It was mid 70s and Eatonville had hydroplane fever. George Henley (aka Smiling George) was wracking up wins and securing himself a position as one of the greatest unlimited hydroplane racers of all time.
George started racing boats on Silver Lake as a teenager and already he was becoming a true sportsman and a strong competitor. He built his reputation as the driver of the Record 7, but it wasn’t until he started piloting the low-budget Burien Lady in 1970 and captured the second place Seafair trophy that the public started taking notice.
Seven Wins in 1974
George’s next hydroplane was Bob Fendler’s Lincoln Thrift, then later the Pay ‘N Pak in 1974. That year George Henley made his mark in the hydroplane world and put Eatonville on the map. Reaching speeds of 200 miles-per-hour in the Pay N’ Pak, he won seven titles, including the Gold Cup, which only Bill Muncey had achieved in a single year.
George became the town hero and in August 1974 Eatonville held George Henley Day. There was a parade down Mashell that ended in Glacier Park. There were speeches and trophies and George was presented with a Key to the City from acting Mayor Mike Jordon.
The Eatonville Lions Club donated the George Henley Congeniality and Citizenship Award trophy to the Eatonville High School. Starting with the class of 1975, it would honor the most deserving graduating student.
Back for more in 1975
After that incredible year, George retired and worked at his business — building and selling Hamilton Jet Boats in Tacoma. That didn’t last long. The Pay ‘n Pak team was having a poor season and asked him to come back.
George said in a Dispatch article that is wasn’t just about money, although it would offer some financial security for his family. First there was the challenge of rescuing Pay N Pak’s disastrous season. Second, there was the a loyalty to the old crew and owner Dave Heerensperger, and third Henley’s love of the sport.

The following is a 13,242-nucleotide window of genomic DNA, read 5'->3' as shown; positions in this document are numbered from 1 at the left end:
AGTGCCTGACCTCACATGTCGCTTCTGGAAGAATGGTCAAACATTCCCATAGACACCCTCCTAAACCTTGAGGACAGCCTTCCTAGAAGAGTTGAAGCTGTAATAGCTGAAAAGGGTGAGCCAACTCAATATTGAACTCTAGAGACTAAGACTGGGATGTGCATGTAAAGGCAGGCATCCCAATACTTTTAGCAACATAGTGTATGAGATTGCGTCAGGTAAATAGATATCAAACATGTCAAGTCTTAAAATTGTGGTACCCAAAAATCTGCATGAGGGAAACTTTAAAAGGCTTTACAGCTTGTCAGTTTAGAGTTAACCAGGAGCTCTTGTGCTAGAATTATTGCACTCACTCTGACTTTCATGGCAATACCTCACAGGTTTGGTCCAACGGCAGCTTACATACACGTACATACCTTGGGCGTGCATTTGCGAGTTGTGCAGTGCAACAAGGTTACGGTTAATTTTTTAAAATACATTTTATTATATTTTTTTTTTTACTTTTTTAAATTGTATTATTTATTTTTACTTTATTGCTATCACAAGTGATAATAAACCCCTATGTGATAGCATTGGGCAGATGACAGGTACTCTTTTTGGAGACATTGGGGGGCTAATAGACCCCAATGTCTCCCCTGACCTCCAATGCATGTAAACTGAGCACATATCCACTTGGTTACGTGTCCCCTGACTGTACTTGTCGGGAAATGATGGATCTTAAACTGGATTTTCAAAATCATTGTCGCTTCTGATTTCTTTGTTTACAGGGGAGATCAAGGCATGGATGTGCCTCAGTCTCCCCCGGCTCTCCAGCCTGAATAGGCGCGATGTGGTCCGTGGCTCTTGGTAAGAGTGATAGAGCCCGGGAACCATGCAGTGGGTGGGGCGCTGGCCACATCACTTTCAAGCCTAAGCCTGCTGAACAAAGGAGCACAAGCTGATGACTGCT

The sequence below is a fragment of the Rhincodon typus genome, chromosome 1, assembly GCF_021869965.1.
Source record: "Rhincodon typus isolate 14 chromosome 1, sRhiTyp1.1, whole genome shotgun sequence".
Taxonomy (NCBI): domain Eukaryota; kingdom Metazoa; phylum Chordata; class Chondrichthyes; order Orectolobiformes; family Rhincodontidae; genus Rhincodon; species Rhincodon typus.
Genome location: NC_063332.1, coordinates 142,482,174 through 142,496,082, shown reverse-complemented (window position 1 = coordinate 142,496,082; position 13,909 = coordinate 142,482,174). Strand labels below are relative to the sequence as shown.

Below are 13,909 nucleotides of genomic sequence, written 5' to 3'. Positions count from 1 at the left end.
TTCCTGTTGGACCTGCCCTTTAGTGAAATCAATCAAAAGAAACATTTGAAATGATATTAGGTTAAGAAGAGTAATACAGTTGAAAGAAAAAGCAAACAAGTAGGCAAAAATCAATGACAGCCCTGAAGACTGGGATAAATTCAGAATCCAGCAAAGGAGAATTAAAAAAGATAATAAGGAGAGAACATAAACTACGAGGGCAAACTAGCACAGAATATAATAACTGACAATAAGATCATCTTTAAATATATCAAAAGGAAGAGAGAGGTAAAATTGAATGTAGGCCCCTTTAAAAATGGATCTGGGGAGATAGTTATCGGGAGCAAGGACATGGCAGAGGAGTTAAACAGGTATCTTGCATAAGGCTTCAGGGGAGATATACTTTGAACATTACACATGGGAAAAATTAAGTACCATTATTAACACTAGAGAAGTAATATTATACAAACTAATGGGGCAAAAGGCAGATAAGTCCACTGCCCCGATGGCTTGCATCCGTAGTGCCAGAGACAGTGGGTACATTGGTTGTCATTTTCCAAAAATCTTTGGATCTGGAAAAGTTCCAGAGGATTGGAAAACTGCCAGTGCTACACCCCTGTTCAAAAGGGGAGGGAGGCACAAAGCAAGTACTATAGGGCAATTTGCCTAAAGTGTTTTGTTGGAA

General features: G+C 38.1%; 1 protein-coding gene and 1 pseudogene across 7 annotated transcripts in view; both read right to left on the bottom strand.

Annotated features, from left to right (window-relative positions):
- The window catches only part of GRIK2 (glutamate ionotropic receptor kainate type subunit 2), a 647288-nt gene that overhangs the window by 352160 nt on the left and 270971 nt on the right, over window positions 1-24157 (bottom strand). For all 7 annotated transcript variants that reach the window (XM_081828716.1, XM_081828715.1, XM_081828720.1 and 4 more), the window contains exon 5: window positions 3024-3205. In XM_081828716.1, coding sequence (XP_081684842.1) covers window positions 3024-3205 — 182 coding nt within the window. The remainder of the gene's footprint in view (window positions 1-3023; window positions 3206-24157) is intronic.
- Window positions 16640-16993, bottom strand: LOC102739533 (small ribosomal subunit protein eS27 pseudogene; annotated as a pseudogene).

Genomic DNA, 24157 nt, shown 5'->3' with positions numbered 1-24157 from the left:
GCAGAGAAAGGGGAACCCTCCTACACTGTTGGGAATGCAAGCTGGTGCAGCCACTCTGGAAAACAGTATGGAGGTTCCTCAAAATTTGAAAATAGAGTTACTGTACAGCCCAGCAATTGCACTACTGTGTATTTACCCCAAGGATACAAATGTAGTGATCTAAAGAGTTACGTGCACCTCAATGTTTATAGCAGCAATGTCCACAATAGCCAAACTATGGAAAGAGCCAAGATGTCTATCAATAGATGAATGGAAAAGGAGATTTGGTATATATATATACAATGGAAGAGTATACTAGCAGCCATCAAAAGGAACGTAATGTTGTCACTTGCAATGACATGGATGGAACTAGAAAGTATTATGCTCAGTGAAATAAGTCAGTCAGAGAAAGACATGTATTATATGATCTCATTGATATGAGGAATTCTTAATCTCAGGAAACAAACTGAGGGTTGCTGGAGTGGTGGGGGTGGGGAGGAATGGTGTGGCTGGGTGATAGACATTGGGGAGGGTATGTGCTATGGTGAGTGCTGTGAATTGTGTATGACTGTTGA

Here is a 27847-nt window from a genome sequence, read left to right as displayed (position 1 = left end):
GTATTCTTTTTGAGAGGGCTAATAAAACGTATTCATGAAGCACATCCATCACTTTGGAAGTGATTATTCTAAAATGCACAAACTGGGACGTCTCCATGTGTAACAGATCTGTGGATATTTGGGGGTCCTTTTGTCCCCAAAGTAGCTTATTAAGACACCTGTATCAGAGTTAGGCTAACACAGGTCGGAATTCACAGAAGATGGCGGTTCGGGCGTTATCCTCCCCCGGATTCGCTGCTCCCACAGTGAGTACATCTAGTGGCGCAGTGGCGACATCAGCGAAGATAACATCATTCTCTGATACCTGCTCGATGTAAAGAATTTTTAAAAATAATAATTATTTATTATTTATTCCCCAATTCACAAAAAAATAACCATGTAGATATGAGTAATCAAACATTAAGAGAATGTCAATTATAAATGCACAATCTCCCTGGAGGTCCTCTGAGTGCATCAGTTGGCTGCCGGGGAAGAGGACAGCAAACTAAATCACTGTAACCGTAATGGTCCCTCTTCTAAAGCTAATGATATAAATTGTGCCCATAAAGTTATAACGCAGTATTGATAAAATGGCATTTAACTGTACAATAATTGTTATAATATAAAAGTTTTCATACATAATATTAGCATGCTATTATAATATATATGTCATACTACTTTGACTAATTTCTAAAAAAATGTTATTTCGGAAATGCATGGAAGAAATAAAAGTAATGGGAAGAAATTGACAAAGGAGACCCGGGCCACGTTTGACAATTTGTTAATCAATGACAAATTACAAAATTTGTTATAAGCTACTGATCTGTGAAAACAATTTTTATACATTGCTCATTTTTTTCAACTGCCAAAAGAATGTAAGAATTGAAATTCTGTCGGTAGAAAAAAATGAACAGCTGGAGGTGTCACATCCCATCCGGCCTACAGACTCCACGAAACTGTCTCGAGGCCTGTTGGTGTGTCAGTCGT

Once George stepped up, things improved for the Pay N’ Pak team. He overcame a large point deficit and added five victories that year, including a second consecutive Gold Cup. In 1976 George Henley retired for good.
Gone But Never Forgotten
In 2009 George passed away and left behind his biggest fans, his wife Mary and his children Lori, George and Tom.
The Seattle Times wrote, “From 1970 to ’75, the Eatonville resident won 12 of 34 races. In perhaps his best performance, the 1974 race at Sand Point for the Gold Cup, Henley battled side-by-side with the Miss Budweiser before winning on very rough water.
What they should have added was, “ . . . and the town on Eatonville held it’s breath, as George flew across the water, held down by what seemed like just force of will.”
2 responses to “Eatonville’s Hero, George Henley”
So sorry to hear about George.
One of the nicest people I have ever met, gave me the incentive to carry on racing hydros.
Regards to Mary & George jrn.
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